Disulfide bonds formed between pairs of cysteines are important features of the structure of many proteins. Elaborate electron transfer pathways have evolved to promote the formation of these covalent bonds and to ensure that the correct pairs of cysteines are joined in the final folded protein. These transfers of electrons consist, in the main, of cascades of disulfide bond formation or reduction steps between a series of proteins (DsbA, DsbB, DsbC, and DsbD). A surprising variety of mechanisms and protein structures are involved in carrying out these steps.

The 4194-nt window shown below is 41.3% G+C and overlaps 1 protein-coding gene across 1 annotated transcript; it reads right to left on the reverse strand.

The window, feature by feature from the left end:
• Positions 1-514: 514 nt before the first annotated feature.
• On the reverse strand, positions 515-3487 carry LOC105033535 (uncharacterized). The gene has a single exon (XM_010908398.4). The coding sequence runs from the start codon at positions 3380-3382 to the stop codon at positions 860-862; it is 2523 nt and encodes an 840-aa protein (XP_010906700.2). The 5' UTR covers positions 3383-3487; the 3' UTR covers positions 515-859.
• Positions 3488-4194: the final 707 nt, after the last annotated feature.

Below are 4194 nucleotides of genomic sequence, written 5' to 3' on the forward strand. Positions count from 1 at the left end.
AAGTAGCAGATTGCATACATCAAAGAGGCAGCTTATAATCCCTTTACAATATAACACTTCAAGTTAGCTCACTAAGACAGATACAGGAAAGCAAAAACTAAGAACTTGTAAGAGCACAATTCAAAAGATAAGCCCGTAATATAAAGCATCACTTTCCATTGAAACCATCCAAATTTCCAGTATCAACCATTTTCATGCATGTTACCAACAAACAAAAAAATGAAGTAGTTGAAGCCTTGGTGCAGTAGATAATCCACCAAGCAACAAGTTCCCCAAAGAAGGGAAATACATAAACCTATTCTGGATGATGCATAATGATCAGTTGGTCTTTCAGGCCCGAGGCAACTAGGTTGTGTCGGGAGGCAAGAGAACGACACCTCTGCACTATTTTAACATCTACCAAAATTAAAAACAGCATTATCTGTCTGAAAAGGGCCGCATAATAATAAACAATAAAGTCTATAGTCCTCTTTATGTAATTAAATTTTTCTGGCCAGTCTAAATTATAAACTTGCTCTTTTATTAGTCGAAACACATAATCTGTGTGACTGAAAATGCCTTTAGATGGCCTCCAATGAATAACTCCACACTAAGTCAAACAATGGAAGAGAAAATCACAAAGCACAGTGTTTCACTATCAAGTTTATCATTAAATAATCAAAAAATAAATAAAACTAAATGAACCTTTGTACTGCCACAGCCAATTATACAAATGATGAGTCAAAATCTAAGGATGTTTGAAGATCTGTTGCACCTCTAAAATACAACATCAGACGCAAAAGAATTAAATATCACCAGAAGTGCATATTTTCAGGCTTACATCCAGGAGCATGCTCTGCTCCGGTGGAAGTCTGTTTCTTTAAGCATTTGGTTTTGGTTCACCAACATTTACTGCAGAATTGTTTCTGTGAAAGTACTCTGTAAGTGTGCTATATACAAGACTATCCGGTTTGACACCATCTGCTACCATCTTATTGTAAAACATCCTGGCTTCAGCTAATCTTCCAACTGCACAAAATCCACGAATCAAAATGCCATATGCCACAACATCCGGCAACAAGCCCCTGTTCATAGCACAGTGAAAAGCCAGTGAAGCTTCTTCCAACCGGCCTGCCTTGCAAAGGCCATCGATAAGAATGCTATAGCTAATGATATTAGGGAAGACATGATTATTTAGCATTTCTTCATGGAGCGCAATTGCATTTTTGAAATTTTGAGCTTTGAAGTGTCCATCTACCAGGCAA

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  • Article Type: Review Article
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